Attention Deficit Disorder; Can It Be Used As An Asset For Entrepreneurs?

All of the following people have something in common; Sir Richard Branson owner of Virgin Airlines, David Neeleman owner of JetBlue, and Paul Orfalea founder of Kinko’s and a serial entrepreneur. They all have some form of ADD/ADHD. A few other entrepreneurs have another learning disability, dyslexia, and find ways to overcome; Charles Schwab and Alan Meckler of WebMediaBrands. But not everyone has successful results. About 4% of Americans have Attention Deficit Disorder/Attention Deficit Disorder Hyperactivity (ADD/ADHD). Many in the general public think this disorder revolves around being lazy or having no get up and go, but this could not be further from the truth. This disease is a real disorder and can be paralyzing if the individual does not learn some coping strategies. For someone with ADD/ADHD, everything is a distraction! It is like being the crazy chef in the kitchen with every burner and cooking device being used or having 30 sessions open on your browser. From the ticking of a clock, the cell phone notification noises, the sound of your partner chewing, a bird flying by, a sound of something falling from upstairs, television from the family room, family discussion, laughter, all while trying to write a research paper – yes, this is where I live!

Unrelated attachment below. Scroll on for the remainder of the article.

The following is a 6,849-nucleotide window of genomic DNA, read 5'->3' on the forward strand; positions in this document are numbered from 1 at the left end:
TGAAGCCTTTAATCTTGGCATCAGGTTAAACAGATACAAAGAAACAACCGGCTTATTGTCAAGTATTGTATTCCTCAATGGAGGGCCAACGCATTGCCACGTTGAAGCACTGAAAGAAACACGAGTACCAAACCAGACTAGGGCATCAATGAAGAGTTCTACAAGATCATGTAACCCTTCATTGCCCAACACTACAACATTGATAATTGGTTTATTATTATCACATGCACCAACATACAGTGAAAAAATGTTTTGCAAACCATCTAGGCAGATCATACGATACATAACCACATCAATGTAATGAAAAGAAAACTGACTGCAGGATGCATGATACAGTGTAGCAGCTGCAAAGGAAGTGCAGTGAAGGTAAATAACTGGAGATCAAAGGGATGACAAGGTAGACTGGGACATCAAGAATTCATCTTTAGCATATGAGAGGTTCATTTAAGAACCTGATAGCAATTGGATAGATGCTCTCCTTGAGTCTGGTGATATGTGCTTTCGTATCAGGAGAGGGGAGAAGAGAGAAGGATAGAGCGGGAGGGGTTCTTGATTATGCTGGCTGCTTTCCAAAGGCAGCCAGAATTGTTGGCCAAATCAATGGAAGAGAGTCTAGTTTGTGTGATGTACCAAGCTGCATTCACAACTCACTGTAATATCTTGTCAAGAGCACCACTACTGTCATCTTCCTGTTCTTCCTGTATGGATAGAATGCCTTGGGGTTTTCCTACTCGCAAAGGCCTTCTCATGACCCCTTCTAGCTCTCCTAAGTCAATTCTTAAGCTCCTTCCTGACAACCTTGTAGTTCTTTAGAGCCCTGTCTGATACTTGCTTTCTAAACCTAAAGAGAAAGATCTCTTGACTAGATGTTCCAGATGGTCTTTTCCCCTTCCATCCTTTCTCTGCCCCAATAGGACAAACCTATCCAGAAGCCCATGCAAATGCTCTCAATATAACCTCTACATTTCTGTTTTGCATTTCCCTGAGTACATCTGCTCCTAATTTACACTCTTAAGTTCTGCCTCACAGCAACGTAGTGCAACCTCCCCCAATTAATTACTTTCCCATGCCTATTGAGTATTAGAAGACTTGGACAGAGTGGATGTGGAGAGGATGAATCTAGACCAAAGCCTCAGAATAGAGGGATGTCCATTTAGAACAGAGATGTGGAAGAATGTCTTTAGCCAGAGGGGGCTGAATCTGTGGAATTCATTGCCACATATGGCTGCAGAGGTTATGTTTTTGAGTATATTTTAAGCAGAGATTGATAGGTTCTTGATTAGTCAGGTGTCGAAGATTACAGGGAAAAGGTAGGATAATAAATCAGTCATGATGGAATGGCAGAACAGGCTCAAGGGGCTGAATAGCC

If I shared with you the amount of money I have invested in planners and online planning systems, it would make you blush. All purchases were made with good intentions because I want to be organized. But the systems usually break down within the month with more money wasted.

I have been told I have a lot of energy and that is what people love about me but harnessing that power and putting into production is what I need to be doing. I talk with my hands, and I am very animated. I am also a toe tapper, finger roller and noise maker.

Ask the ones who actually know me and love me, I will be telling a story and right in the middle of it forget why I am even telling the story. Now put that in the perspective of giving a sales pitch or board room presentation, would you really want this person to be the one ‘working’ with your company?

There is treatment in helping you focus on tasks at hand, but sometimes this can turn into what is referred to as hyper-focus. This is dangerous for me! When I am working on a project and getting into this mode, granted I should be in bed each night at 9:30-10 pm so I can wake up at 3:45 am, but the next time I look at my watch, it’s midnight, and I am only going to get 3 hours of sleep. Or a family member comes into the study area and asks why you are awake and do you know what time it is?